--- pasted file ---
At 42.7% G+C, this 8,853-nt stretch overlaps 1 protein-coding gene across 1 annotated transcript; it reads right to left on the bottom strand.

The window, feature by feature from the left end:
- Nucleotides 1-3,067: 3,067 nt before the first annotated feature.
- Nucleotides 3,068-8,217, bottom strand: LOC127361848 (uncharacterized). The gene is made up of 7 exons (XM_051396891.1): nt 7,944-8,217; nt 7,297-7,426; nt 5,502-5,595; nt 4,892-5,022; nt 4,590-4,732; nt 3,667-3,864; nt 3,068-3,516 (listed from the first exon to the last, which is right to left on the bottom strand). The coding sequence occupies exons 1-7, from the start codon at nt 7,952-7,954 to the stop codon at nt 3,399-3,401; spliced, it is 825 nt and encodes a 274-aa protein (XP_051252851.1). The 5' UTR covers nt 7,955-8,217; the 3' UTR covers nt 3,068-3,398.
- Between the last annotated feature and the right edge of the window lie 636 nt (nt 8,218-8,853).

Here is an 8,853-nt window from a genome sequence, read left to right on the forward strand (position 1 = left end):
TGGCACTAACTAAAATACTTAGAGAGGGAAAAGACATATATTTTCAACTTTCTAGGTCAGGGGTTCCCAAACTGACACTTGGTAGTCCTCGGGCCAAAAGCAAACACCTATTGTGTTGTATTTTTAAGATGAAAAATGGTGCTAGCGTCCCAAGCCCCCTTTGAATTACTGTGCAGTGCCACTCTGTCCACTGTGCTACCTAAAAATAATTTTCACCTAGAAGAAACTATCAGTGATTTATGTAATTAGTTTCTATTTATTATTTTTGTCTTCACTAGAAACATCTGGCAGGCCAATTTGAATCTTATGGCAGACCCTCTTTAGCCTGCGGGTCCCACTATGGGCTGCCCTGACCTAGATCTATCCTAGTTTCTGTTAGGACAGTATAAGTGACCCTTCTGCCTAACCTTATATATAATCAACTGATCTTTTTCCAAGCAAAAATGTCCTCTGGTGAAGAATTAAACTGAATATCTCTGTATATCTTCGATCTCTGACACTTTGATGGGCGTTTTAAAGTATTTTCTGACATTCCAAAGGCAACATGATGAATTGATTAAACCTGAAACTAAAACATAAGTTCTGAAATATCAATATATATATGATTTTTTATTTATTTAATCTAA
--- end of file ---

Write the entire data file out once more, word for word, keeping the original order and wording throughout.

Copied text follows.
At 42.7% G+C, this 8,853-nt stretch overlaps 1 protein-coding gene across 1 annotated transcript; it reads right to left on the bottom strand.

The window, feature by feature from the left end:
- Nucleotides 1-3,067: 3,067 nt before the first annotated feature.
- Nucleotides 3,068-8,217, bottom strand: LOC127361848 (uncharacterized). The gene is made up of 7 exons (XM_051396891.1): nt 7,944-8,217; nt 7,297-7,426; nt 5,502-5,595; nt 4,892-5,022; nt 4,590-4,732; nt 3,667-3,864; nt 3,068-3,516 (listed from the first exon to the last, which is right to left on the bottom strand). The coding sequence occupies exons 1-7, from the start codon at nt 7,952-7,954 to the stop codon at nt 3,399-3,401; spliced, it is 825 nt and encodes a 274-aa protein (XP_051252851.1). The 5' UTR covers nt 7,955-8,217; the 3' UTR covers nt 3,068-3,398.
- Between the last annotated feature and the right edge of the window lie 636 nt (nt 8,218-8,853).

Here is an 8,853-nt window from a genome sequence, read left to right on the forward strand (position 1 = left end):
TGGCACTAACTAAAATACTTAGAGAGGGAAAAGACATATATTTTCAACTTTCTAGGTCAGGGGTTCCCAAACTGACACTTGGTAGTCCTCGGGCCAAAAGCAAACACCTATTGTGTTGTATTTTTAAGATGAAAAATGGTGCTAGCGTCCCAAGCCCCCTTTGAATTACTGTGCAGTGCCACTCTGTCCACTGTGCTACCTAAAAATAATTTTCACCTAGAAGAAACTATCAGTGATTTATGTAATTAGTTTCTATTTATTATTTTTGTCTTCACTAGAAACATCTGGCAGGCCAATTTGAATCTTATGGCAGACCCTCTTTAGCCTGCGGGTCCCACTATGGGCTGCCCTGACCTAGATCTATCCTAGTTTCTGTTAGGACAGTATAAGTGACCCTTCTGCCTAACCTTATATATAATCAACTGATCTTTTTCCAAGCAAAAATGTCCTCTGGTGAAGAATTAAACTGAATATCTCTGTATATCTTCGATCTCTGACACTTTGATGGGCGTTTTAAAGTATTTTCTGACATTCCAAAGGCAACATGATGAATTGATTAAACCTGAAACTAAAACATAAGTTCTGAAATATCAATATATATATGATTTTTTATTTATTTAATCTAA